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Rising costs stall new hotel plan for Galway City centre


From this week's Galway City Tribune

From this week's Galway City Tribune

Rising costs stall new hotel plan for Galway City centre Rising costs stall new hotel plan for Galway City centre

From the Galway City Tribune – The developer behind plans to refurbish derelict buildings on Dominick Street – and build a 46-bedroom boutique hotel – has put the project on hold due to rising energy and construction costs.

Eoin Carroll of Carroll’s Inns Ltd was granted permission in 2018 for alterations and extensions to numbers 39, 41 and 43 Dominick Street, all of which are protected structures, to make way for 46 bedrooms. Number 39 currently houses Carroll’s pub.

That planning permission is due to expire in January 2023, and the company has now sought permission for a five-year ‘Extension of Duration’ to complete the project.

“Unfortunately, due to the Covid-19 pandemic and now the rising cost of construction and energy, the building will need to be postponed based on feasibility at the present time,” city planners were told.

The City Council will decide in February whether to grant the extension of time.

This article first appeared in the print edition of the Galway City Tribune. You can support our journalism by subscribing to the Galway City Tribune HERE. A one-year digital subscription costs just €89.00. The print edition is in shops every Friday.

Mr Carroll had initially sought permission to develop a 43-bed hotel, pub and restaurant on the site, but following discussions with the local authority, revisions to the plans were drawn up, and the number of bedrooms was increased to 46.

The Council’s Senior Executive Planner Liam Blake in his planning report at the time, wrote: “The hotel is predominantly located in the rear portion of the site but also encompasses six bedrooms in part of the original building fronting Dominick Street, which should ensure the continued use of this protected structure in line with good conservation practice and the Development Plan policies.

“The rear portion of the site is also being redeveloped providing two internal courtyards and enhancing the relationship with the mill race to the rear, which is a protected structure. The existing mill race wall is being rebuilt and the portion which is currently open will have a new wall with railings or glazed screen.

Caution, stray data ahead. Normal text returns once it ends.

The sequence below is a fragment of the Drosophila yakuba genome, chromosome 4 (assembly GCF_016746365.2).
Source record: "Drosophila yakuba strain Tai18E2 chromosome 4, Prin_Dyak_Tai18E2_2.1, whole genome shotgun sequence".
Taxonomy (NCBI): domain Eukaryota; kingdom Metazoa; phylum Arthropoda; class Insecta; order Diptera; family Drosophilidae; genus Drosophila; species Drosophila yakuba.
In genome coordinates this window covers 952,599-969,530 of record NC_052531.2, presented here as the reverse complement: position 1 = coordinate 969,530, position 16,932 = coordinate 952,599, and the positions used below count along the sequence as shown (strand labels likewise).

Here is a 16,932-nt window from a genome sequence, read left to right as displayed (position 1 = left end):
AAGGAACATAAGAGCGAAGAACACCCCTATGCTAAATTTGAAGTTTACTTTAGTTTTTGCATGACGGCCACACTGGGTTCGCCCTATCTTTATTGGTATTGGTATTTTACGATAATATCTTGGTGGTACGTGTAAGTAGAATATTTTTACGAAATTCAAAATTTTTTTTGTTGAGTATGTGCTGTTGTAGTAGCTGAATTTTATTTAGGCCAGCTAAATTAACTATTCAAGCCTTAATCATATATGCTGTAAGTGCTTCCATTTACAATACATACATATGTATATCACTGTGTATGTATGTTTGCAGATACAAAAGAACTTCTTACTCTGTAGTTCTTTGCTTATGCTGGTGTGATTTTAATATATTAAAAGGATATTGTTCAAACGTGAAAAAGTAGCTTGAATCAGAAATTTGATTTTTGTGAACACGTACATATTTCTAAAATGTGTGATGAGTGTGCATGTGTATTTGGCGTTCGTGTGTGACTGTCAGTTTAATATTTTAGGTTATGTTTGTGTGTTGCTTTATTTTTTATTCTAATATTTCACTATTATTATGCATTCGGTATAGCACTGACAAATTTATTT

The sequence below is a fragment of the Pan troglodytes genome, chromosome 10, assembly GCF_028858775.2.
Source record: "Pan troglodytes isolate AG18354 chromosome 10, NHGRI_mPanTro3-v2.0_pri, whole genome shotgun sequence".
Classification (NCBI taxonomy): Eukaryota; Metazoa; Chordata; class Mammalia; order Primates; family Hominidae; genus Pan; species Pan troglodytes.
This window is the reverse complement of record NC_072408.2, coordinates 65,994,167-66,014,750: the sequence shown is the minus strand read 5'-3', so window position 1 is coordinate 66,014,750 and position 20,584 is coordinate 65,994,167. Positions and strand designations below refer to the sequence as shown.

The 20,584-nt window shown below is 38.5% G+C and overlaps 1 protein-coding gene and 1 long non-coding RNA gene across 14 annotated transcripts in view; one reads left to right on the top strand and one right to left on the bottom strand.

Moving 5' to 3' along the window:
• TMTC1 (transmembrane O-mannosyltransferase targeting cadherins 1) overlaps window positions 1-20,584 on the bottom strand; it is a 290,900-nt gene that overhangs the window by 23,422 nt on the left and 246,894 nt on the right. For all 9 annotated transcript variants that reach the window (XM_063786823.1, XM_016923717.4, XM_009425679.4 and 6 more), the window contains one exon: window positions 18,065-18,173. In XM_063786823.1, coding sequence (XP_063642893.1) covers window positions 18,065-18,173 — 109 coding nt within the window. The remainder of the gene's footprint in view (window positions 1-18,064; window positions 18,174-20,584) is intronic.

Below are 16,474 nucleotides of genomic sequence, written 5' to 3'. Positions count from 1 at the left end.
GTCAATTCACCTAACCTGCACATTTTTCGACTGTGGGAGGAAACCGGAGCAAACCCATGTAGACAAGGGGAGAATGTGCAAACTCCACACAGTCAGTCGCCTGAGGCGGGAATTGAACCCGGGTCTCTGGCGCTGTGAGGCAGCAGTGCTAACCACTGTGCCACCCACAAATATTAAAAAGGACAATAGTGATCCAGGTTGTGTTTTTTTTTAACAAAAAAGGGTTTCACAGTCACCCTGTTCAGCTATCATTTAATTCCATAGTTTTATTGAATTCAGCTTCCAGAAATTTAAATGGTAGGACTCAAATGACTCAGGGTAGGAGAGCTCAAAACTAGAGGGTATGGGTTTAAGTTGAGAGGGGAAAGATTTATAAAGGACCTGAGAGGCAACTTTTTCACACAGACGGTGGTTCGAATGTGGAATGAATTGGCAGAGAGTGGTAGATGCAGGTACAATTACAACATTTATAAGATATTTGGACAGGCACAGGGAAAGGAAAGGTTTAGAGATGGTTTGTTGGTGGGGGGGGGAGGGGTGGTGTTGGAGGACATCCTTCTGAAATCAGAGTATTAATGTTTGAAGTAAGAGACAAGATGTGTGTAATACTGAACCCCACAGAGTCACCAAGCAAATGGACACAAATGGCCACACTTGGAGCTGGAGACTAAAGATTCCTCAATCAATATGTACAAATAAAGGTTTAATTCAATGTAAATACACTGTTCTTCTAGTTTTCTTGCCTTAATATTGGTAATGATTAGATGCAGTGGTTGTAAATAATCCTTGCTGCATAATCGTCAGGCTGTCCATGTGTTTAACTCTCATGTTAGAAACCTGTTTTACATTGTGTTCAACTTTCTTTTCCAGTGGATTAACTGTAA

“The removal of the central stair core, which was deemed surplus to requirements, has allowed the provision of three additional double bedrooms and a new store room.

“This brings the total number of bedrooms in the hotel up to 46, which is considered to be of benefit tot the overall tourist offer in the city,” Mr Blake wrote.

Planners approved the application, attracting a total of 19 conditions, including a stipulation that construction and demolition work can only take place from 9am to 6pm on Mondays to Fridays and 9am to 1pm on Saturdays.

The applicants have also been ordered to pay €75,000 towards the cost of transportation facilities in the area and just under €31,000 towards the cost of providing services.

A conservation architect and an archaeologist must also be employed on the site to report and record any finds.

Fáilte Ireland supported the application, saying the proposal would be “a valuable addition to the accommodation stock in the city and would go some way to address the accommodation challenge being faced by the city”.

In 2019, An Bord Pleanála rejected plans for a fourth floor (with nine bedrooms and a lounge area) to be added to the proposals on the grounds that the additional height, scale and bulk of the extension was not acceptable and would constitute overdevelopment.

Mr Carroll’s other business interests include Get Furnished and Cash Factory Furniture, as well as Galway City Karting.

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